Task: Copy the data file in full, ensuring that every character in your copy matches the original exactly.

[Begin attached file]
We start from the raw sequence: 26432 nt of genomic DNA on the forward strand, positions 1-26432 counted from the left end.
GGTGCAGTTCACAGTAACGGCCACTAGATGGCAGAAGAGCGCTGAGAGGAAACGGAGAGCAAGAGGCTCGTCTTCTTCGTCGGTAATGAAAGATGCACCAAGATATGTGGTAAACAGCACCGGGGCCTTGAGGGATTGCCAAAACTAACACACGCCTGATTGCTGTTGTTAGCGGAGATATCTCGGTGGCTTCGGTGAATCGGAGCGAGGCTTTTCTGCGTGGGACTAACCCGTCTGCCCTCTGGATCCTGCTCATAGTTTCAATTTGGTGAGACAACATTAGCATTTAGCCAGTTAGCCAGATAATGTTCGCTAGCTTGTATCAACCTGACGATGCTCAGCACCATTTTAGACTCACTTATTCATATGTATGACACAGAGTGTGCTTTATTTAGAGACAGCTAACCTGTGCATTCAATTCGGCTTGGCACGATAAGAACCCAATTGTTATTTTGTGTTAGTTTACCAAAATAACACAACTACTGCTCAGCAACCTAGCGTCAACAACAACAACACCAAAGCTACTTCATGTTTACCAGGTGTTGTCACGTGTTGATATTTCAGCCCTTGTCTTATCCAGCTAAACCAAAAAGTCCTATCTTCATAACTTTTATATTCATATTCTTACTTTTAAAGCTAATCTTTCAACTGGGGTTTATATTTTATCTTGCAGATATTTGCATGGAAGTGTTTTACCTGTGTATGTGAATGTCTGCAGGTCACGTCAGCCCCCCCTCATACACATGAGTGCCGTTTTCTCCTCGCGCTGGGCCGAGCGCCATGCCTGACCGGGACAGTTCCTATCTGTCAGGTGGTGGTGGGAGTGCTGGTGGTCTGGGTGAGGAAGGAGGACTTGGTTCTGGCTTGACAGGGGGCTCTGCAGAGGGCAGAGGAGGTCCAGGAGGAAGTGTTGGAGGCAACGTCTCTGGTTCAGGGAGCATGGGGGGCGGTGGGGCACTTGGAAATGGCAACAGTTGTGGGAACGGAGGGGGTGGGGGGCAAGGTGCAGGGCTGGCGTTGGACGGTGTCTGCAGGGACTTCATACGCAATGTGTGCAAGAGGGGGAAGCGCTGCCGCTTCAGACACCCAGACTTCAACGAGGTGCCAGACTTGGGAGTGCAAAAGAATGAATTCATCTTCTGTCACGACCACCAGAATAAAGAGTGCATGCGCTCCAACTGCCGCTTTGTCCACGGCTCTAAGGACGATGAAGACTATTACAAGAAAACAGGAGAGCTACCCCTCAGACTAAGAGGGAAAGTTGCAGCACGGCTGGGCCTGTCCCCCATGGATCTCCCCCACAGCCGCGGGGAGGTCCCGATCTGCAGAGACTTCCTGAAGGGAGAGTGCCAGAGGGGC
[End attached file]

We start from the raw sequence: 26432 nt of genomic DNA on the forward strand, positions 1-26432 counted from the left end.
GGTGCAGTTCACAGTAACGGCCACTAGATGGCAGAAGAGCGCTGAGAGGAAACGGAGAGCAAGAGGCTCGTCTTCTTCGTCGGTAATGAAAGATGCACCAAGATATGTGGTAAACAGCACCGGGGCCTTGAGGGATTGCCAAAACTAACACACGCCTGATTGCTGTTGTTAGCGGAGATATCTCGGTGGCTTCGGTGAATCGGAGCGAGGCTTTTCTGCGTGGGACTAACCCGTCTGCCCTCTGGATCCTGCTCATAGTTTCAATTTGGTGAGACAACATTAGCATTTAGCCAGTTAGCCAGATAATGTTCGCTAGCTTGTATCAACCTGACGATGCTCAGCACCATTTTAGACTCACTTATTCATATGTATGACACAGAGTGTGCTTTATTTAGAGACAGCTAACCTGTGCATTCAATTCGGCTTGGCACGATAAGAACCCAATTGTTATTTTGTGTTAGTTTACCAAAATAACACAACTACTGCTCAGCAACCTAGCGTCAACAACAACAACACCAAAGCTACTTCATGTTTACCAGGTGTTGTCACGTGTTGATATTTCAGCCCTTGTCTTATCCAGCTAAACCAAAAAGTCCTATCTTCATAACTTTTATATTCATATTCTTACTTTTAAAGCTAATCTTTCAACTGGGGTTTATATTTTATCTTGCAGATATTTGCATGGAAGTGTTTTACCTGTGTATGTGAATGTCTGCAGGTCACGTCAGCCCCCCCTCATACACATGAGTGCCGTTTTCTCCTCGCGCTGGGCCGAGCGCCATGCCTGACCGGGACAGTTCCTATCTGTCAGGTGGTGGTGGGAGTGCTGGTGGTCTGGGTGAGGAAGGAGGACTTGGTTCTGGCTTGACAGGGGGCTCTGCAGAGGGCAGAGGAGGTCCAGGAGGAAGTGTTGGAGGCAACGTCTCTGGTTCAGGGAGCATGGGGGGCGGTGGGGCACTTGGAAATGGCAACAGTTGTGGGAACGGAGGGGGTGGGGGGCAAGGTGCAGGGCTGGCGTTGGACGGTGTCTGCAGGGACTTCATACGCAATGTGTGCAAGAGGGGGAAGCGCTGCCGCTTCAGACACCCAGACTTCAACGAGGTGCCAGACTTGGGAGTGCAAAAGAATGAATTCATCTTCTGTCACGACCACCAGAATAAAGAGTGCATGCGCTCCAACTGCCGCTTTGTCCACGGCTCTAAGGACGATGAAGACTATTACAAGAAAACAGGAGAGCTACCCCTCAGACTAAGAGGGAAAGTTGCAGCACGGCTGGGCCTGTCCCCCATGGATCTCCCCCACAGCCGCGGGGAGGTCCCGATCTGCAGAGACTTCCTGAAGGGAGAGTGCCAGAGGGGC